Battles and Sieges

Battle of Hexham

The Duke of Somerset moved the Lancastrian army through Northumbria in April of 1464. It gathered troops from the garrisons in the area. It culminated in the Battle of Hexham, fought on 15 May 1464.

Somerset found at Hexham

Learning of this, Richard Neville, the Earl of Warwick, was sent as a forward vanguard of Edward‘s army to the North East. Neville’s force arrived quickly. Neville’s brother, Lord Montagu who had already been victorious at Hedgeley Moor, marched his army along the Tyne. They found Somerset camped near Hexham.

Battle of Hexham

The battle, fought on 15th May 1464 appears to have been brief. Accounts suggest that the Lancastrians were ill prepared for the sudden arrival of a Yorkist force.

They hastily threw up a defensive line by their camp. Behind them was the River Tyne. As the size of Montagu’s army became visible to the defenders, many deserted. Those that did not probably numbered around 500. They were quickly overwhelmed and forced into the river.

Map of the Second Battle of Hexham, fought on 15 May 1464
Map of the Battle of Hexham

Chronicle Accounts of the Battle of Hexham

Hearne’s Fragment

This same year in the beginning of April John Neville, Marquis of Montague, brother to the Earl of Warwick, being the King’s Lieutenant in the North, and hearing of the coming of King Harry, assembled a great host, and fought with him at Hexham, from whence the said King Harry fled, and lost his treasure there. There were taken and beheaded the said Duke of Somerset, the Lord Huntingford, and the Lord Roos, with divers others. Then the said Marquis with the Earl of Warwick, went to Bamburgh and won the Castle by assault, whereat divers gentlemen were taken. And after this skirmish at Hexham King Harry was taken in a wood, by one William Cantlow, and brought to the King, and afterwards committed to the Tower at London, whereat he continued in captivity unto the 18th day of October in the year of our Lord 1469.

Warkworth Chronicle

Also in the iiiith yere of Kynge Edwarde, the monthe of Maij, the Duke of Somersett, the Lorde Roos, the Lorde Moleyns, Tailboys the Erle of Kyme, Sire Philip Wenterworth, Sire Thomas Fyndherne, gadred a grete peple of the northe contre. And Sere Jhon Nevelle, that tyme beynge Erle of Northumberlonde, with [10,000] men come upon them, and there the commons fleede that were with them, and ther the foreside lords were takene and afterward behedede.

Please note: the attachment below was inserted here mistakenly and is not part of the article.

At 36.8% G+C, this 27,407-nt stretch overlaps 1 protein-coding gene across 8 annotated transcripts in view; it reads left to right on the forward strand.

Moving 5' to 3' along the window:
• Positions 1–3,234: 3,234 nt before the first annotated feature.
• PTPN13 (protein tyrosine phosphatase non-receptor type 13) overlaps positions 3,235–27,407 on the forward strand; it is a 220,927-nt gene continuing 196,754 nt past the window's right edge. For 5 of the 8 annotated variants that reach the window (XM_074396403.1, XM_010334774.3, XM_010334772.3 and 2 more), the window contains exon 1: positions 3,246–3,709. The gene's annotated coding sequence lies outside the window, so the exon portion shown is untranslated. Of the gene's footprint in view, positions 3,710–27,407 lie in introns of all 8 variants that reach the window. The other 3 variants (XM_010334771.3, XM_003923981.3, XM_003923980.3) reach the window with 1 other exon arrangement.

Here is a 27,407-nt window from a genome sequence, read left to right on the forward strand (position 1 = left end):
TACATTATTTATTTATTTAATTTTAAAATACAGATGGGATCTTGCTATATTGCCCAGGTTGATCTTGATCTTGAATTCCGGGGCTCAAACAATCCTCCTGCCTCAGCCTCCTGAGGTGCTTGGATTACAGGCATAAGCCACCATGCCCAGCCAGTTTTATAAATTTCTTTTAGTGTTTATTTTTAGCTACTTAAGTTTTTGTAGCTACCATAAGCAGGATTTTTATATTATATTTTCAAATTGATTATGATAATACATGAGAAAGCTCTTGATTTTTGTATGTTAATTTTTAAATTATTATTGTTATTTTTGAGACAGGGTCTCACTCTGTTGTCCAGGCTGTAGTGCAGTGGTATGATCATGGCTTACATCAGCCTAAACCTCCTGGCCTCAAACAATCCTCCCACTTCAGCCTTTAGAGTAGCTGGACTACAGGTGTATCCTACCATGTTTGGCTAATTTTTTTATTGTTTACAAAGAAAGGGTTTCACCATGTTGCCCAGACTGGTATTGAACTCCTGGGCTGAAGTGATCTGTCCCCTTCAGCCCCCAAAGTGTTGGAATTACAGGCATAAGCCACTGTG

Gregory’s Chronicle

Gregory’s Chronicle describing Tailboys’s after the Battles of Hedgeley Moor and Hexham. Gregory was a London Chronicler so this is based on second hand information. Tailboys had been a staunch lancastrian so its unlikely he was deliberately holding funds back from the campaign, much more likely that he was simply trying to prevent it falling into the hands of the Yorkists.

Ande be syde Newecastelle, the same monythe, [th]er was take Taylbosse in a cole pyt, and he hadde moche mony with hym, bothe golde and sylvyr, that schulde have gon unto Kyng Harry and yf [it] had come to Harry, lat Kynge of Ingelonde, hyt wolde have causyd moche sorowe, for he had ordaynyd harneys and ordenance nowe, but the men wolde not go one fote with hym tylle they had mony. And they waytyd dayly and howrely formony that thys Taylebosse shulde have send unto hem or brought hyt; the summa was iij Ml marks. And the lordys mayny of Montegewe were sore hurte and seke, and many of hys men werslayne by for in the grete jornays, but thys mony was departyd amonge hem, and was a very holsum salfe for him. And in the day folowyng Taylebosse loste hys hedde at Newecastelle.

Aftermath of the Battle of Hexham

As the battle ended the Earl of Warwick arrived. At this point, any faint hope of turning the table was over.

Though the battle was small in terms of the numbers involved, it was of significance. The Duke of Somerset was captured and executed.

The Lancastrian baggage train included some £2000, a considerable amount at the time.

A second battle?

John Neville’s retinue had attacked Lancastrians at Hexham on 3 April 1463. It was a relatively minor affair. In some accounts the above clash is therefore noted as being the Second Battle of Hexham.


Wars of the Roses in the North East, a timeline.

Featured Image

Battle of Hexham [May 15th, 1464]. (The Queens’s Cup; Percy[‘s] Cross; Queen Margaret of Anjou.)

George Arents Collection, The New York Public Library. “Battle of Hexham [May 15th, 1464]. (The Queens’s Cup; Percy[‘s] Cross; Queen Margaret of Anjou.)” The New York Public Library Digital Collections.

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